By far the longest-established of the City’s hospitals, The General Infirmary at Leeds dates back to October 1767 when an Infirmary “for the relief of the sick and hurt poor within this parish” was set up in a private house in Kirkgate, close to where Leeds Market is today.
The General Infirmary’s first purpose-built home opened four years later in 1771 close to City Square and that small building began a process of almost continual expansion to try and keep pace with the growth of the township of Leeds during the Industrial Revolution.
This culminated in a move to an impressive new site on Great George Street in 1869, which included a Winter Garden, designed on the advice of Miss Florence Nightingale by renowned architect Sir George Gilbert Scott, famed for St Pancras Station and London’s Albert Memorial.
The Infirmary building designed remains one of the great Victorian icons of Leeds but over the years it has burst out of its original boundaries with the addition of a multitude of new wings in often wildly divergent architectural styles. The central brick core of the building was extended in the 1890s and again in 1916.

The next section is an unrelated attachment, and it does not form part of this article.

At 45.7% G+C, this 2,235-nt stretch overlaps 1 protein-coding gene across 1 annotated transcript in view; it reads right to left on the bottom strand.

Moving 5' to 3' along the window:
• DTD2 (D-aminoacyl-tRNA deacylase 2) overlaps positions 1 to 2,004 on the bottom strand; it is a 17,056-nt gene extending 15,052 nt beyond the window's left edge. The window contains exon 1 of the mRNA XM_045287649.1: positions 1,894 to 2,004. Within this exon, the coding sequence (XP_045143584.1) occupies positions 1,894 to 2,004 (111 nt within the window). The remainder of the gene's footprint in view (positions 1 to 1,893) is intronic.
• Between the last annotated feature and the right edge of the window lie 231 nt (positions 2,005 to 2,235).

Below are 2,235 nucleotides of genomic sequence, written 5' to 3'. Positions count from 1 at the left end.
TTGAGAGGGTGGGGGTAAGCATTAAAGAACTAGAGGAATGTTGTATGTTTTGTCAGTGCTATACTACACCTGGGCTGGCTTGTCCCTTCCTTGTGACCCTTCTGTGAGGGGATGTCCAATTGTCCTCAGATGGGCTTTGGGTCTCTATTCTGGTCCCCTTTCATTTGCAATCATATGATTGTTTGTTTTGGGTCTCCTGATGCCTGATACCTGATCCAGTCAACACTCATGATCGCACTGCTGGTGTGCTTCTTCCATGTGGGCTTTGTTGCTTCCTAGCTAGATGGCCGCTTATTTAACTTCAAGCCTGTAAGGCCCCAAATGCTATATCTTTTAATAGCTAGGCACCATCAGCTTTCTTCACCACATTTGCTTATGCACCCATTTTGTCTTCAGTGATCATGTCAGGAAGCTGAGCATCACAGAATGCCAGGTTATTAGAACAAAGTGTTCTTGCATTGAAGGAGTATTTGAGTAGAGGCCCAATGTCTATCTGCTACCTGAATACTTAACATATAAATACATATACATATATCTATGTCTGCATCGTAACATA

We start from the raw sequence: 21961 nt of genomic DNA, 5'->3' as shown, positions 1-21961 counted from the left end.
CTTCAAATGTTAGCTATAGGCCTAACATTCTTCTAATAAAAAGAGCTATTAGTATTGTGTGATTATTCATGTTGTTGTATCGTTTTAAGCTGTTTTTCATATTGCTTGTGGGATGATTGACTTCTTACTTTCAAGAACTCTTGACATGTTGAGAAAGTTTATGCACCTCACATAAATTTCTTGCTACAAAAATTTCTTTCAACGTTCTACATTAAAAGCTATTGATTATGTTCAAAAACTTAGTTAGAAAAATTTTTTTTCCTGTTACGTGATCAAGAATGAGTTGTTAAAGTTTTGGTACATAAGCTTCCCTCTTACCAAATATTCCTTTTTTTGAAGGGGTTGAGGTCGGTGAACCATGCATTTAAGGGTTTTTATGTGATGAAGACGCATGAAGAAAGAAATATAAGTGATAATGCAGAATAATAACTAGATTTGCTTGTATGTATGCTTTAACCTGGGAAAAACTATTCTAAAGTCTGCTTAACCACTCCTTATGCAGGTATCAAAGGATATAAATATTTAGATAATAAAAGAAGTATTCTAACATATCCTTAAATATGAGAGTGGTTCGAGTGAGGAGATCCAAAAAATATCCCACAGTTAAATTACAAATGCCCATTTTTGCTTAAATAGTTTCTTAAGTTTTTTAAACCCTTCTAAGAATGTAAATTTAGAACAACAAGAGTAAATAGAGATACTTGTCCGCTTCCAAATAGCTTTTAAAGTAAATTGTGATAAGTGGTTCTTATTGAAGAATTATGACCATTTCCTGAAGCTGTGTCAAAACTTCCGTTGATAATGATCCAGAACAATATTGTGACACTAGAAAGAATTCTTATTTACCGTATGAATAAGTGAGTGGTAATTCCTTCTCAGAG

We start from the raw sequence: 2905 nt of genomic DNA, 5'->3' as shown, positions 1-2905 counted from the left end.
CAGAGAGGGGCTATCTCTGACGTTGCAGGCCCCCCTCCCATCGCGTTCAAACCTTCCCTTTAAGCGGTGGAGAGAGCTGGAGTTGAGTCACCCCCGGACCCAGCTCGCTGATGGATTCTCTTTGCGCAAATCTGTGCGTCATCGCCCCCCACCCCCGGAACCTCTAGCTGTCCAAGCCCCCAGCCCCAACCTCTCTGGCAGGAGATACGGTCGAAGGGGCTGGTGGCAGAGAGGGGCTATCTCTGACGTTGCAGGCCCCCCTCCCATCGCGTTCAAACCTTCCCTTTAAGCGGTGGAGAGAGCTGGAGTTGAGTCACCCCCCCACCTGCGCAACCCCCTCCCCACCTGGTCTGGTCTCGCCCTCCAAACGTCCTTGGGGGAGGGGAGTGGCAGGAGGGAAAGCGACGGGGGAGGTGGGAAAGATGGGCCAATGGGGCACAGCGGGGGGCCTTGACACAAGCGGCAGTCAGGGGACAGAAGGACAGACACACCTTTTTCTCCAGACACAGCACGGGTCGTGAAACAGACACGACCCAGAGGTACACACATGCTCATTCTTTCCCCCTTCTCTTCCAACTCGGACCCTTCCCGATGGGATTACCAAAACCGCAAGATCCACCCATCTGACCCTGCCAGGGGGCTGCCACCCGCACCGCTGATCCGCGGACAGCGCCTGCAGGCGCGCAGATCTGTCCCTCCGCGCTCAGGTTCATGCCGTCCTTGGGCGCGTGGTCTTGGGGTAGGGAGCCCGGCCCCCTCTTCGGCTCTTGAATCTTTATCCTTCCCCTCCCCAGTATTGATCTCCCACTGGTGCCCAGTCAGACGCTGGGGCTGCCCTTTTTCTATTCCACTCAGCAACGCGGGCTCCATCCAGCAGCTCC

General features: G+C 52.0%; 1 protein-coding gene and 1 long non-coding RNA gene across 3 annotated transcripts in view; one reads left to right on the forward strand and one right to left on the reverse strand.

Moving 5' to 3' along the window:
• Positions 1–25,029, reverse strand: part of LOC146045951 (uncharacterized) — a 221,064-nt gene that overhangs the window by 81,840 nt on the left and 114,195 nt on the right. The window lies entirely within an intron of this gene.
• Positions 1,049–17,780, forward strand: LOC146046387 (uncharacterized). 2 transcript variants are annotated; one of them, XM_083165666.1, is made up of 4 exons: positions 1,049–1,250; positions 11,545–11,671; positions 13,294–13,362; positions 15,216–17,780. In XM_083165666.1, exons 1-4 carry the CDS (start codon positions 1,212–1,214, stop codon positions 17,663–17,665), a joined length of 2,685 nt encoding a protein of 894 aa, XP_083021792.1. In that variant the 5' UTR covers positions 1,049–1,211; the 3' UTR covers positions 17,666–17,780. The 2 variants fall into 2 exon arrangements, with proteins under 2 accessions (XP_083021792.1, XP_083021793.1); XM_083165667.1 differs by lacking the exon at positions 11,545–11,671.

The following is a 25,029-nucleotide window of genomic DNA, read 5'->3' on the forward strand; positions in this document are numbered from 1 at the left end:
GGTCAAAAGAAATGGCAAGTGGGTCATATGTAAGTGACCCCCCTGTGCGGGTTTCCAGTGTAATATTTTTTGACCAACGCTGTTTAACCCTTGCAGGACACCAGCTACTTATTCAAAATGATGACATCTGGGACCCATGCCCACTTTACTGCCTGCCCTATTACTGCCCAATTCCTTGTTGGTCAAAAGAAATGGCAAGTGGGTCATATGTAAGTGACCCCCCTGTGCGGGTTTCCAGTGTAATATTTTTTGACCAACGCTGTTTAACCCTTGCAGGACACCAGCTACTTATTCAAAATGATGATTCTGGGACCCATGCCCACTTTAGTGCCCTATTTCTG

In 1940 the Brotherton Wing opened, followed in 1961 by the Martin Wing. In 1984, the Clarendon Wing replaced the old Women’s and Children’s Hospital, being connected to the main site for many years by a long corridor on stilts.
Finally, in 1998 the newest wing linked up the different parts of the site and was named Jubilee Wing to celebrate the 50th anniversary of the National Health Service.
Over the past 250 years the Infirmary has been at the forefront of the development of medicine and surgery in the UK, developing many techniques ranging from aseptic surgery and modern accident and emergency medicine to the UK’s first kidney transplant and the UK’s first hand transplant and first double hand transplant.